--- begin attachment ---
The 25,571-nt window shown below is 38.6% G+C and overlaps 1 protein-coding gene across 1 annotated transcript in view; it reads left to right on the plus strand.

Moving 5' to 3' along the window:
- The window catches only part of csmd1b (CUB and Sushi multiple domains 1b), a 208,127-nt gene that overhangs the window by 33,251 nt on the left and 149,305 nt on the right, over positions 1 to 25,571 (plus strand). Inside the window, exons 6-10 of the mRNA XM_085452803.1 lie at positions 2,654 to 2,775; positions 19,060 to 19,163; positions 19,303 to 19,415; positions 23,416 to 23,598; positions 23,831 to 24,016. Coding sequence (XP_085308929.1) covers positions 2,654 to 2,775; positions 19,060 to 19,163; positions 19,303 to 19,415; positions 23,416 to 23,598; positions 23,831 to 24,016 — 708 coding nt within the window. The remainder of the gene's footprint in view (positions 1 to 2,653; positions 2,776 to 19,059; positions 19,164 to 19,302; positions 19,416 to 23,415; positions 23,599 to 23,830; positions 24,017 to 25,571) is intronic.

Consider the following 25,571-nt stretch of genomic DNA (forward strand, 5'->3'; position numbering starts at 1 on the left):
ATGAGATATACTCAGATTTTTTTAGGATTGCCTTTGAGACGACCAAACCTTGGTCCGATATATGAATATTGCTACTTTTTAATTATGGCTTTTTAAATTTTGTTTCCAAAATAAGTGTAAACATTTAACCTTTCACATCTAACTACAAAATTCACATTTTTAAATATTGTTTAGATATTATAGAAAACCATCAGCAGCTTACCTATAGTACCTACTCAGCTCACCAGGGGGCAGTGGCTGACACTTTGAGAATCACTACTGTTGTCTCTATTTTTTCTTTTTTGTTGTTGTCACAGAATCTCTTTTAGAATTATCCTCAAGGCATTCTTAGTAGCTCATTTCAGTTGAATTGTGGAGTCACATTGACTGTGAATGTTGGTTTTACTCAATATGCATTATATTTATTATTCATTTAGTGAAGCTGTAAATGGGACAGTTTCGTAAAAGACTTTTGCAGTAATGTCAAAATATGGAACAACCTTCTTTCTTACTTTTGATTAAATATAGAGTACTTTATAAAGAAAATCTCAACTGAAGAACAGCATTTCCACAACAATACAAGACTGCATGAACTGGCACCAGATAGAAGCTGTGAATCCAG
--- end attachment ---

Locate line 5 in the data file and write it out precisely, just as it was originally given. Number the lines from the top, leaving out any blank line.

ATGAGATATACTCAGATTTTTTTAGGATTGCCTTTGAGACGACCAAACCTTGGTCCGATATATGAATATTGCTACTTTTTAATTATGGCTTTTTAAATTTTGTTTCCAAAATAAGTGTAAACATTTAACCTTTCACATCTAACTACAAAATTCACATTTTTAAATATTGTTTAGATATTATAGAAAACCATCAGCAGCTTACCTATAGTACCTACTCAGCTCACCAGGGGGCAGTGGCTGACACTTTGAGAATCACTACTGTTGTCTCTATTTTTTCTTTTTTGTTGTTGTCACAGAATCTCTTTTAGAATTATCCTCAAGGCATTCTTAGTAGCTCATTTCAGTTGAATTGTGGAGTCACATTGACTGTGAATGTTGGTTTTACTCAATATGCATTATATTTATTATTCATTTAGTGAAGCTGTAAATGGGACAGTTTCGTAAAAGACTTTTGCAGTAATGTCAAAATATGGAACAACCTTCTTTCTTACTTTTGATTAAATATAGAGTACTTTATAAAGAAAATCTCAACTGAAGAACAGCATTTCCACAACAATACAAGACTGCATGAACTGGCACCAGATAGAAGCTGTGAATCCAG